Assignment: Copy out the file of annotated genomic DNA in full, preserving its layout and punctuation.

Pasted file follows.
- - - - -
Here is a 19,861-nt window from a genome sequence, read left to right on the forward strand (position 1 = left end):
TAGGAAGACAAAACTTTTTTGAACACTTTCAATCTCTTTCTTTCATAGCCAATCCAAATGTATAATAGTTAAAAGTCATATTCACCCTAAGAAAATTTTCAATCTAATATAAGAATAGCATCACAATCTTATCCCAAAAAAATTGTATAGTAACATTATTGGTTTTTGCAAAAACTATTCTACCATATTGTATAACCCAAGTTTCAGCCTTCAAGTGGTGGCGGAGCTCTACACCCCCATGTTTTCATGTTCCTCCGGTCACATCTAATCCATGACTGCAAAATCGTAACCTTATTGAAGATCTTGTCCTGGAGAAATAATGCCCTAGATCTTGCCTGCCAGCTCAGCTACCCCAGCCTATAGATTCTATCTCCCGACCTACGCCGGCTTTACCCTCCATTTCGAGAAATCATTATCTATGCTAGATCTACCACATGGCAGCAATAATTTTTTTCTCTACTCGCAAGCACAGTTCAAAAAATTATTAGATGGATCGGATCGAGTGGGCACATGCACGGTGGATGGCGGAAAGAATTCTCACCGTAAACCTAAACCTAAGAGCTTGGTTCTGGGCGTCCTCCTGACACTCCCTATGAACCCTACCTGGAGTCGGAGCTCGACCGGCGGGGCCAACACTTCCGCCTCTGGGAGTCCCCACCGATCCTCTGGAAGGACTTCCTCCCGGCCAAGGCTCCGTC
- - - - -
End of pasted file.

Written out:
Here is a 19,861-nt window from a genome sequence, read left to right on the forward strand (position 1 = left end):
TAGGAAGACAAAACTTTTTTGAACACTTTCAATCTCTTTCTTTCATAGCCAATCCAAATGTATAATAGTTAAAAGTCATATTCACCCTAAGAAAATTTTCAATCTAATATAAGAATAGCATCACAATCTTATCCCAAAAAAATTGTATAGTAACATTATTGGTTTTTGCAAAAACTATTCTACCATATTGTATAACCCAAGTTTCAGCCTTCAAGTGGTGGCGGAGCTCTACACCCCCATGTTTTCATGTTCCTCCGGTCACATCTAATCCATGACTGCAAAATCGTAACCTTATTGAAGATCTTGTCCTGGAGAAATAATGCCCTAGATCTTGCCTGCCAGCTCAGCTACCCCAGCCTATAGATTCTATCTCCCGACCTACGCCGGCTTTACCCTCCATTTCGAGAAATCATTATCTATGCTAGATCTACCACATGGCAGCAATAATTTTTTTCTCTACTCGCAAGCACAGTTCAAAAAATTATTAGATGGATCGGATCGAGTGGGCACATGCACGGTGGATGGCGGAAAGAATTCTCACCGTAAACCTAAACCTAAGAGCTTGGTTCTGGGCGTCCTCCTGACACTCCCTATGAACCCTACCTGGAGTCGGAGCTCGACCGGCGGGGCCAACACTTCCGCCTCTGGGAGTCCCCACCGATCCTCTGGAAGGACTTCCTCCCGGCCAAGGCTCCGTC